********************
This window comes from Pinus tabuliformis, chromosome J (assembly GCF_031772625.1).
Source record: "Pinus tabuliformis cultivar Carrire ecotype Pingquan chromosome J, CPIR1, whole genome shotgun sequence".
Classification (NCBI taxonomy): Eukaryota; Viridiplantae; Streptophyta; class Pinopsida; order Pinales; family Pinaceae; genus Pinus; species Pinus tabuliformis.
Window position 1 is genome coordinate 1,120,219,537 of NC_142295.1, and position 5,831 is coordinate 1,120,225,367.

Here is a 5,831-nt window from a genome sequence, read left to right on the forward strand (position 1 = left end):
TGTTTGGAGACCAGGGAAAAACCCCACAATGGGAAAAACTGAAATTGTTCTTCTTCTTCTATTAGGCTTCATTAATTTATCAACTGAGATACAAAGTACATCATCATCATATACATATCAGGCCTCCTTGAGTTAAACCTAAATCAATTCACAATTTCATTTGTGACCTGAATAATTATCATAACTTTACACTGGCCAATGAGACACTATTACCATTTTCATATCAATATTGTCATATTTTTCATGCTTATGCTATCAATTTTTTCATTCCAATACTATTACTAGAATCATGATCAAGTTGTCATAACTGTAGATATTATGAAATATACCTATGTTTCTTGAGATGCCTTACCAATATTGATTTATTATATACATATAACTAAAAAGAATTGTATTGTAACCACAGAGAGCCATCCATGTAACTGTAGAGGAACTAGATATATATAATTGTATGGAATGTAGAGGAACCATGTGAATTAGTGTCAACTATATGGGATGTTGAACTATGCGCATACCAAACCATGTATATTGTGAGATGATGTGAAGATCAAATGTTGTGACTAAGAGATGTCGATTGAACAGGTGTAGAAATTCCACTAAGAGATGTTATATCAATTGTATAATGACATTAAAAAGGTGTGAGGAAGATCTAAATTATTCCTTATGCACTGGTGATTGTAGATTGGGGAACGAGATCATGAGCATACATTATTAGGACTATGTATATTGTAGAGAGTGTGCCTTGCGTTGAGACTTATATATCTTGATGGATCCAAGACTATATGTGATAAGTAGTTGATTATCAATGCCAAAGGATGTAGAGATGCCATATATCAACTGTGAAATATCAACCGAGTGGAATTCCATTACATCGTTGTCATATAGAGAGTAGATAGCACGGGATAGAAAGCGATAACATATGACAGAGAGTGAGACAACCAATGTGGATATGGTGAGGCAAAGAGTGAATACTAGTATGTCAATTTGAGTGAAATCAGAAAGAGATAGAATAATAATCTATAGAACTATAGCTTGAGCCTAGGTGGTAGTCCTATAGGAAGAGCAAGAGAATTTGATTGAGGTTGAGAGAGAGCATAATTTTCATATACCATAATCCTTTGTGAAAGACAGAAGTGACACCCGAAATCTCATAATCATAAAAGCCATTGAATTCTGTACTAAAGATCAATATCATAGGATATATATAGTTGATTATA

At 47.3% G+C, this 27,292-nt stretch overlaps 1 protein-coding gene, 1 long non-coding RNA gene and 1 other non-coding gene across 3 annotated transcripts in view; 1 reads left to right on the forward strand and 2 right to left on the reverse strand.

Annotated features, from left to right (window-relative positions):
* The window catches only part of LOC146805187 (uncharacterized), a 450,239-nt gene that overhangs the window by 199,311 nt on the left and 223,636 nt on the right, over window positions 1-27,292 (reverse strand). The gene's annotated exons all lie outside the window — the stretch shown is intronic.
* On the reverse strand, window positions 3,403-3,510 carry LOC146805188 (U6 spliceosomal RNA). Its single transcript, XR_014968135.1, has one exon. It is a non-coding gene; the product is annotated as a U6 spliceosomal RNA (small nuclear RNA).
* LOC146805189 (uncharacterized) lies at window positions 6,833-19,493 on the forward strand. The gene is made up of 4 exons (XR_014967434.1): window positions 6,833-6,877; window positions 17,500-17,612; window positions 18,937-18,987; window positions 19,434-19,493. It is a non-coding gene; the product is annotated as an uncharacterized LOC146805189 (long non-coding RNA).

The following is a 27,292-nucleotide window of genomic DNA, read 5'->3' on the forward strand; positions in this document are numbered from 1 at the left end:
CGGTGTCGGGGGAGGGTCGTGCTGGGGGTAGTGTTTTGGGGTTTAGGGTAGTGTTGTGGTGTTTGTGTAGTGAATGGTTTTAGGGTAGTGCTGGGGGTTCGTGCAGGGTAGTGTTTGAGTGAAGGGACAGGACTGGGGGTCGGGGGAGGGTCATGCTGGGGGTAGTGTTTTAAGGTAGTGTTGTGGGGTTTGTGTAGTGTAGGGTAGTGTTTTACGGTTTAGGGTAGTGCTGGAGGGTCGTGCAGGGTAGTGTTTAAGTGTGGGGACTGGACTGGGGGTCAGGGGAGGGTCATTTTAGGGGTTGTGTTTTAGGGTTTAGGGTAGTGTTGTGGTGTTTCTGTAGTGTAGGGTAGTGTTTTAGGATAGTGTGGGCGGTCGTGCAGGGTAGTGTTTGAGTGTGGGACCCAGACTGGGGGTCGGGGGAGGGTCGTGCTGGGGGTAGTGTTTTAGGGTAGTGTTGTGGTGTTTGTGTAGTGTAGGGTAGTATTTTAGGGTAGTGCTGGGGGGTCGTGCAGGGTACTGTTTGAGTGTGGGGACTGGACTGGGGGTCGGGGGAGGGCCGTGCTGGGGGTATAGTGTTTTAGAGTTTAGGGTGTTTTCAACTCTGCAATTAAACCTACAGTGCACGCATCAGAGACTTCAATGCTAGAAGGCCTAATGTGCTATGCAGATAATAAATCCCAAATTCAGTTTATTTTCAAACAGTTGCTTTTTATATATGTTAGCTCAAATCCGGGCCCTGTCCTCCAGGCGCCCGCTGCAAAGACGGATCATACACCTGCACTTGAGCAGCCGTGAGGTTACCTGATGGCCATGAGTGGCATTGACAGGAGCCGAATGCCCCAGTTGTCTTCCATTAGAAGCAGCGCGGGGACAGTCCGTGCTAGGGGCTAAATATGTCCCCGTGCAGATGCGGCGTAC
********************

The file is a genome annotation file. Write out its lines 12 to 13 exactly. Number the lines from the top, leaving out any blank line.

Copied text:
The following is a 27,292-nucleotide window of genomic DNA, read 5'->3' on the forward strand; positions in this document are numbered from 1 at the left end:
CGGTGTCGGGGGAGGGTCGTGCTGGGGGTAGTGTTTTGGGGTTTAGGGTAGTGTTGTGGTGTTTGTGTAGTGAATGGTTTTAGGGTAGTGCTGGGGGTTCGTGCAGGGTAGTGTTTGAGTGAAGGGACAGGACTGGGGGTCGGGGGAGGGTCATGCTGGGGGTAGTGTTTTAAGGTAGTGTTGTGGGGTTTGTGTAGTGTAGGGTAGTGTTTTACGGTTTAGGGTAGTGCTGGAGGGTCGTGCAGGGTAGTGTTTAAGTGTGGGGACTGGACTGGGGGTCAGGGGAGGGTCATTTTAGGGGTTGTGTTTTAGGGTTTAGGGTAGTGTTGTGGTGTTTCTGTAGTGTAGGGTAGTGTTTTAGGATAGTGTGGGCGGTCGTGCAGGGTAGTGTTTGAGTGTGGGACCCAGACTGGGGGTCGGGGGAGGGTCGTGCTGGGGGTAGTGTTTTAGGGTAGTGTTGTGGTGTTTGTGTAGTGTAGGGTAGTATTTTAGGGTAGTGCTGGGGGGTCGTGCAGGGTACTGTTTGAGTGTGGGGACTGGACTGGGGGTCGGGGGAGGGCCGTGCTGGGGGTATAGTGTTTTAGAGTTTAGGGTGTTTTCAACTCTGCAATTAAACCTACAGTGCACGCATCAGAGACTTCAATGCTAGAAGGCCTAATGTGCTATGCAGATAATAAATCCCAAATTCAGTTTATTTTCAAACAGTTGCTTTTTATATATGTTAGCTCAAATCCGGGCCCTGTCCTCCAGGCGCCCGCTGCAAAGACGGATCATACACCTGCACTTGAGCAGCCGTGAGGTTACCTGATGGCCATGAGTGGCATTGACAGGAGCCGAATGCCCCAGTTGTCTTCCATTAGAAGCAGCGCGGGGACAGTCCGTGCTAGGGGCTAAATATGTCCCCGTGCAGATGCGGCGTAC